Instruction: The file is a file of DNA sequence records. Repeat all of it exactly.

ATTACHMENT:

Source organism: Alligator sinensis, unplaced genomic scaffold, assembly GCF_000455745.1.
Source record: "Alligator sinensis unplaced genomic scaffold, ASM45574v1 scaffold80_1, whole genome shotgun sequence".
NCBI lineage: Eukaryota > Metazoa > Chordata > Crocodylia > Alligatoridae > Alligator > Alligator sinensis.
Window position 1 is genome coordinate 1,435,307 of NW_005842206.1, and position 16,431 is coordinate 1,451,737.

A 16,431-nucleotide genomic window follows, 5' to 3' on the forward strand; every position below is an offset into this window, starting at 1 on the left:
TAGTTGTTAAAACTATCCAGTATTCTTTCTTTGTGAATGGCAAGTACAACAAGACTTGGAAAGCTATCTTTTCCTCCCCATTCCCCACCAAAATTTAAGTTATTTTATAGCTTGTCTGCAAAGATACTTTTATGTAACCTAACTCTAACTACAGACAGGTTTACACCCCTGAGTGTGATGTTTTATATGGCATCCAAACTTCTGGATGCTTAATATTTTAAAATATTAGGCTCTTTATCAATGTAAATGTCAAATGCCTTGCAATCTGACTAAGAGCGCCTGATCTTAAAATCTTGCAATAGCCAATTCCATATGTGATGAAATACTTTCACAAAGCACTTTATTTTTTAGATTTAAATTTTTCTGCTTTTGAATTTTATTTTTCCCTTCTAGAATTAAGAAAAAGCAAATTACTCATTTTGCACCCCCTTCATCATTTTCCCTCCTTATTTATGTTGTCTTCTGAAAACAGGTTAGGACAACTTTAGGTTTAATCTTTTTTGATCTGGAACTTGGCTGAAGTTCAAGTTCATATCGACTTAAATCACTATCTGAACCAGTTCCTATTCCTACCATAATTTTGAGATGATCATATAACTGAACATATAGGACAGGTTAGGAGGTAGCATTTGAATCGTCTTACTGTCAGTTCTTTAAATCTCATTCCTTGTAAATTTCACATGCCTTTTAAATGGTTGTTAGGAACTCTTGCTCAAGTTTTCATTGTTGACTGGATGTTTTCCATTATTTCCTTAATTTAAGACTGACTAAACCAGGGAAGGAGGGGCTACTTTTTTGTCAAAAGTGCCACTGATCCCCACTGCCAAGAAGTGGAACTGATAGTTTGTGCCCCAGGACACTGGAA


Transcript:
Source organism: Alligator sinensis, unplaced genomic scaffold, assembly GCF_000455745.1.
Source record: "Alligator sinensis unplaced genomic scaffold, ASM45574v1 scaffold80_1, whole genome shotgun sequence".
NCBI lineage: Eukaryota > Metazoa > Chordata > Crocodylia > Alligatoridae > Alligator > Alligator sinensis.
Window position 1 is genome coordinate 1,435,307 of NW_005842206.1, and position 16,431 is coordinate 1,451,737.

A 16,431-nucleotide genomic window follows, 5' to 3' on the forward strand; every position below is an offset into this window, starting at 1 on the left:
TAGTTGTTAAAACTATCCAGTATTCTTTCTTTGTGAATGGCAAGTACAACAAGACTTGGAAAGCTATCTTTTCCTCCCCATTCCCCACCAAAATTTAAGTTATTTTATAGCTTGTCTGCAAAGATACTTTTATGTAACCTAACTCTAACTACAGACAGGTTTACACCCCTGAGTGTGATGTTTTATATGGCATCCAAACTTCTGGATGCTTAATATTTTAAAATATTAGGCTCTTTATCAATGTAAATGTCAAATGCCTTGCAATCTGACTAAGAGCGCCTGATCTTAAAATCTTGCAATAGCCAATTCCATATGTGATGAAATACTTTCACAAAGCACTTTATTTTTTAGATTTAAATTTTTCTGCTTTTGAATTTTATTTTTCCCTTCTAGAATTAAGAAAAAGCAAATTACTCATTTTGCACCCCCTTCATCATTTTCCCTCCTTATTTATGTTGTCTTCTGAAAACAGGTTAGGACAACTTTAGGTTTAATCTTTTTTGATCTGGAACTTGGCTGAAGTTCAAGTTCATATCGACTTAAATCACTATCTGAACCAGTTCCTATTCCTACCATAATTTTGAGATGATCATATAACTGAACATATAGGACAGGTTAGGAGGTAGCATTTGAATCGTCTTACTGTCAGTTCTTTAAATCTCATTCCTTGTAAATTTCACATGCCTTTTAAATGGTTGTTAGGAACTCTTGCTCAAGTTTTCATTGTTGACTGGATGTTTTCCATTATTTCCTTAATTTAAGACTGACTAAACCAGGGAAGGAGGGGCTACTTTTTTGTCAAAAGTGCCACTGATCCCCACTGCCAAGAAGTGGAACTGATAGTTTGTGCCCCAGGACACTGGAA